Sunday, May 29, 2011
In the Garden of Beasts by Erik Larson
Larson writes Non-Fiction at its best and in his latest book In the Garden of Beasts he takes us into Pre War Germany as seen by Ambassador William Dodd and his family who in 1933 at the behest of Franklin D Roosevelt find themselves living in a Germany that in a devious and conniving manner is marching towards a war that would not start for another 6 years.
Dood a Professor from Chicago whose life and experiences fall well out of those who normally fill these Offices is none the less a very canny man who is unafraid to speak his mind and confront the dawning horror and violence that marks the Nazi regime, the Jewish people start to be marked and persecuted,the press is a tool of censorship and Nazi propaganda, ordinary Americans are attacked in the street beaten senseless and flayed and yet despite Dodds repeated warnings,the Administrations reactions are lukewarm at best, Dodd realises that Hitlers professions of wanting peace are a misleading at best,his intention is tobuy arming time and not motivated by a desire to avoid engaging in conflict. Dodds summation of Hitler, Himmler,Goring and prove with time to be spot on and eventually a bloodbath ensues that changes the world for ever.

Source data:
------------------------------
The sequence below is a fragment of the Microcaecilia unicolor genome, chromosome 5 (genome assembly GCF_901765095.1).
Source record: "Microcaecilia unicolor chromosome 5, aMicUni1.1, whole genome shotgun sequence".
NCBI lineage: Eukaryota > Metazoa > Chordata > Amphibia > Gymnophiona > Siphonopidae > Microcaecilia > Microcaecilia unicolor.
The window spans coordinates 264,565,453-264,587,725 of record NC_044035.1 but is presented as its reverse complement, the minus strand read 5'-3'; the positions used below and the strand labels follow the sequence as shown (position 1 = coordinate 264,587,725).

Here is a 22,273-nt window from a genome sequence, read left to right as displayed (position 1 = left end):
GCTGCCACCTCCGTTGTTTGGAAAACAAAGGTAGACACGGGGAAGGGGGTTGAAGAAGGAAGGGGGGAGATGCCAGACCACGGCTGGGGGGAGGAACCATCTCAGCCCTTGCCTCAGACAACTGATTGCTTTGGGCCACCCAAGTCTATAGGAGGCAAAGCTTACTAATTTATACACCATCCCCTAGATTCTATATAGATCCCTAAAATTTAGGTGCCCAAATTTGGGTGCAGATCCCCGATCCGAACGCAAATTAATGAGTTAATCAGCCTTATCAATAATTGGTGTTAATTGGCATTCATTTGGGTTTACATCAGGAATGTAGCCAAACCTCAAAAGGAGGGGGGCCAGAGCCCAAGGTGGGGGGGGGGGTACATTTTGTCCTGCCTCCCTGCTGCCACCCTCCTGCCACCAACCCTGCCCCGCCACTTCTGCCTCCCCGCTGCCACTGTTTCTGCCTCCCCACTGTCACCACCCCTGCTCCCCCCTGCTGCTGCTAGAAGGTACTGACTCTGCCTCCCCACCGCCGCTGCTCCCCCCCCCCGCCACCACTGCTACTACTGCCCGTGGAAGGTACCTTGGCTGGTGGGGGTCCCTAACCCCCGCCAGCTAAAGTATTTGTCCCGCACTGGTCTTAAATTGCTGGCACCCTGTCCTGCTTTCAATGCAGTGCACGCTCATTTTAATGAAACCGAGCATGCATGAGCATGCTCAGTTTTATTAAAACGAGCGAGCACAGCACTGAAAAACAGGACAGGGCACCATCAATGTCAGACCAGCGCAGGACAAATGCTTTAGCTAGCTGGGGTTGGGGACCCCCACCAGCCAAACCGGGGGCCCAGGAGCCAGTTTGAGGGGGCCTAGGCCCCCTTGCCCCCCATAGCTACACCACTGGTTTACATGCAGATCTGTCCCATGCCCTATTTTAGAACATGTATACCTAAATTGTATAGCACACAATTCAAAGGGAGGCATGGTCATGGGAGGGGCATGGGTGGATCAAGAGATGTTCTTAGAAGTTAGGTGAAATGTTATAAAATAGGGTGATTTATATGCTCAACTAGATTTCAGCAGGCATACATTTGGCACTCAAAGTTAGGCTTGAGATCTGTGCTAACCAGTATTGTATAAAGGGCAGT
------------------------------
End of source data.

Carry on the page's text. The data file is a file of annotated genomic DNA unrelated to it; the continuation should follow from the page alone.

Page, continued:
Dodds daughter Martha is a very flamboyant character who enjoys the cafe society and social whirl that Berlin offers, she indulges herself in numerous flirtations and affairs but fails to arouse anything but cursory interest from Hitler himself, Dodds wife and son are secondary characters who fail to fully engage the reader but there are plenty of others who do.
This book covers the 1st year of Dodds Ambassadorship and it paints a vivid portrait of a time where beauty still existed but with a dreadful undercurrent of fear, where friends became foes simply to survive, where suicide was often a valid option and where choices, chances and survival often depended on the flip of a coin, who you knew and whether or not you could change your ancestorship,vicious in fighting was the norm, power could slip in an instant and for a whole generation of Jewish people death became an all encompassing reality.
A book that is well written,moving,touching and horrifying all wrapped up with an understanding of human nature and motivation that left me stunned.